Women in Nebraska are once again reminded of the dangers of breast cancer. Each year, more than 207,000 women in the US will be diagnosed with invasive breast cancer and it is the second leading cause of cancer related deaths among women. Dr. Christine Laronga heads a cancer center in Florida and says while developments are being made in diagnosis and treatment, every woman should make healthy lifestyle choices as it does help in preventing this illness.
“Limiting our alcohol. Adding exercise to our work week and being careful about our diet in the sense of moderation and avoiding obesity because obesity is associated with increased breast cancer risks.”
Dr. Laronga is very pleased at the treatment improvements in recent years but feels one aspect has been ignored. She says many hospitals are like assembly lines and lose touch they are dealing with a person. She is taking steps to change that.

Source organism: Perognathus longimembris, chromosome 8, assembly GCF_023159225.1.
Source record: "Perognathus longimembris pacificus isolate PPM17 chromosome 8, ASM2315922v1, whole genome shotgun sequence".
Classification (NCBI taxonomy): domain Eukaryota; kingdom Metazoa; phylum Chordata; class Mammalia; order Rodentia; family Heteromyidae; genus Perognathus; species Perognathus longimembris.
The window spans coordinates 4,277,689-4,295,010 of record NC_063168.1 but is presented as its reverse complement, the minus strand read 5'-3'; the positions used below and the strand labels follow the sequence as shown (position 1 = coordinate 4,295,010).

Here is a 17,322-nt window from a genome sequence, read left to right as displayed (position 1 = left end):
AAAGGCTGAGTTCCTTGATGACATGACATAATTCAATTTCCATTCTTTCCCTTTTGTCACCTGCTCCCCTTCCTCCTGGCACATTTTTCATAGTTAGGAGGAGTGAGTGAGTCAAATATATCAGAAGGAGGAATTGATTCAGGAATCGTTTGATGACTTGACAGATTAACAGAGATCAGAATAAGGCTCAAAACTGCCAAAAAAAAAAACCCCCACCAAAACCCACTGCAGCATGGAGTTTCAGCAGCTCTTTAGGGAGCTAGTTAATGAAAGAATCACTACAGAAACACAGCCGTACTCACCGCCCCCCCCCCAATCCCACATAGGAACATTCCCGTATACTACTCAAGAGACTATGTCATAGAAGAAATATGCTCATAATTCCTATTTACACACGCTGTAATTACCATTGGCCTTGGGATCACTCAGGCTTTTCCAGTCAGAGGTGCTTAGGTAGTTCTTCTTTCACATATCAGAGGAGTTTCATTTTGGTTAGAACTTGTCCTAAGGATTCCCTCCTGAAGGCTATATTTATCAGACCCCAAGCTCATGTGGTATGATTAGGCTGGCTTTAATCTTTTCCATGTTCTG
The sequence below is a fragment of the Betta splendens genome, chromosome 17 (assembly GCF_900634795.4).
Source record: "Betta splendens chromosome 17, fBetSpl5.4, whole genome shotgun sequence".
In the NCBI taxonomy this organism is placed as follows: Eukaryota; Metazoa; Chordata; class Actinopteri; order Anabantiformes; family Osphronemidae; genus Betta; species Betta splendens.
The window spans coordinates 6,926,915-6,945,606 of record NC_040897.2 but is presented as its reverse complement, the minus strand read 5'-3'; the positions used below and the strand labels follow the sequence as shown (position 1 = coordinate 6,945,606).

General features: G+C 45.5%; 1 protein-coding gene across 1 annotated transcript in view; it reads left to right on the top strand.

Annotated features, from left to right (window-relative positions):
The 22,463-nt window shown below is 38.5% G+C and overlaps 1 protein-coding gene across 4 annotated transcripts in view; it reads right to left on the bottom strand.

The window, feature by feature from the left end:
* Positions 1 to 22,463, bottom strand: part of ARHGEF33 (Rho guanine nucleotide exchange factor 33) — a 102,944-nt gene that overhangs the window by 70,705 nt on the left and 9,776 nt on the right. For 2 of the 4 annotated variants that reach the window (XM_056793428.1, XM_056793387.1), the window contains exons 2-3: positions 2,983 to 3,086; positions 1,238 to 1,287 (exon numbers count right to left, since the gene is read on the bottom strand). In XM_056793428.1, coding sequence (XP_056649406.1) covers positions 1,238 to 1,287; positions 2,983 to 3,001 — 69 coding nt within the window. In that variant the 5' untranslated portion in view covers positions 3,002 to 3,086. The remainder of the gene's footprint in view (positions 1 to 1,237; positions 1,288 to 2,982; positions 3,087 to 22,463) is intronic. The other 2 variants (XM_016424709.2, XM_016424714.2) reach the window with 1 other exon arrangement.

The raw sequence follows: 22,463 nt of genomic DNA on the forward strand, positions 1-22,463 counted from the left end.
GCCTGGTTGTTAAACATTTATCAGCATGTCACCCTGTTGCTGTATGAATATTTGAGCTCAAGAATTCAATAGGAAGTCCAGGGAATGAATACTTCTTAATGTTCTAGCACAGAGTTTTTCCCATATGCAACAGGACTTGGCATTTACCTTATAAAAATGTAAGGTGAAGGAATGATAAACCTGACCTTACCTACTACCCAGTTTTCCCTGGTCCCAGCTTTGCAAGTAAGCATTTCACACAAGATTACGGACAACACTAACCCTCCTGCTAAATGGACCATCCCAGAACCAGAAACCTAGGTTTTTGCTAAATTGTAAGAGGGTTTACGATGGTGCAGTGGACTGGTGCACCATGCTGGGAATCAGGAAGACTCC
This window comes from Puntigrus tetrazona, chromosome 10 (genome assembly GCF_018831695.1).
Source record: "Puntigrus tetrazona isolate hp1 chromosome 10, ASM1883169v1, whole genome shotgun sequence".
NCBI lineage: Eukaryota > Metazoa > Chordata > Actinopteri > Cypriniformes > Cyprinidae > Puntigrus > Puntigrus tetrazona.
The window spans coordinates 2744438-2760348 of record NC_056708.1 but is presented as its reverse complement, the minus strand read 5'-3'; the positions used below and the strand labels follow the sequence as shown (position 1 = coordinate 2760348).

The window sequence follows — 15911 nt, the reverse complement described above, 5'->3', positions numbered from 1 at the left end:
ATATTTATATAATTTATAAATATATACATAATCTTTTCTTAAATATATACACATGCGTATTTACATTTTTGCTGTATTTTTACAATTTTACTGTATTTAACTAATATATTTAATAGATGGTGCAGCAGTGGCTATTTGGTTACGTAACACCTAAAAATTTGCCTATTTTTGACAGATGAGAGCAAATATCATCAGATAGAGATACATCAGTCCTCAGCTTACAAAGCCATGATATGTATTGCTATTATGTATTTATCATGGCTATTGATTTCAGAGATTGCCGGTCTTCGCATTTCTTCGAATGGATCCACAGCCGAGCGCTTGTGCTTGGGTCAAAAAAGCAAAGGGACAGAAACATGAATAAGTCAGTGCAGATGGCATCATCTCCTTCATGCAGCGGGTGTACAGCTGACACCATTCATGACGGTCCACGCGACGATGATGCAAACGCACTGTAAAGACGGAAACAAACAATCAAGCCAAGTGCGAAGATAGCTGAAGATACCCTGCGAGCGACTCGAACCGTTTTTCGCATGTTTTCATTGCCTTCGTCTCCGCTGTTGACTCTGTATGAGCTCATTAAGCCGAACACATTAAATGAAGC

“Risks of our treatment or the downside of our treatment. Yes, we are making you survive your breast cancer but at what cost. Not just financial cost but emotional, quality of life. So now we are trying to tailor our treatments that would be personalized to her particular cancer instead of treating her like a thousand women and also to make it not so impactful in her daily life. So, we are looking at those kinds of things and we are making great strides on impacting her quality of life.”
With so many articles on-line and in magazines about “do this and not this to prevent breast cancer”; it is hard to know what to do. One big question has centered on use of hormone replacement medication.
“What we tell women is the largest and the best study out there on hormone replacement and breast cancer risk says you have to be on a combination pill, so it has both estrogen and progesterone and you have to be on it more than 10 years. So, I think that if she doesn’t have a strong family history and is going through menopause and has the “crazies”, that se actually needs this for a few years to be sane, and then it is well worth taking it. Then, she can come off of it after and not worry about the increased risk of breast cancer at that point.”
Dr. Laronga says improvements have also been made regarding risk assessment and use of genetic profiling to determine if a woman is prone to this illness.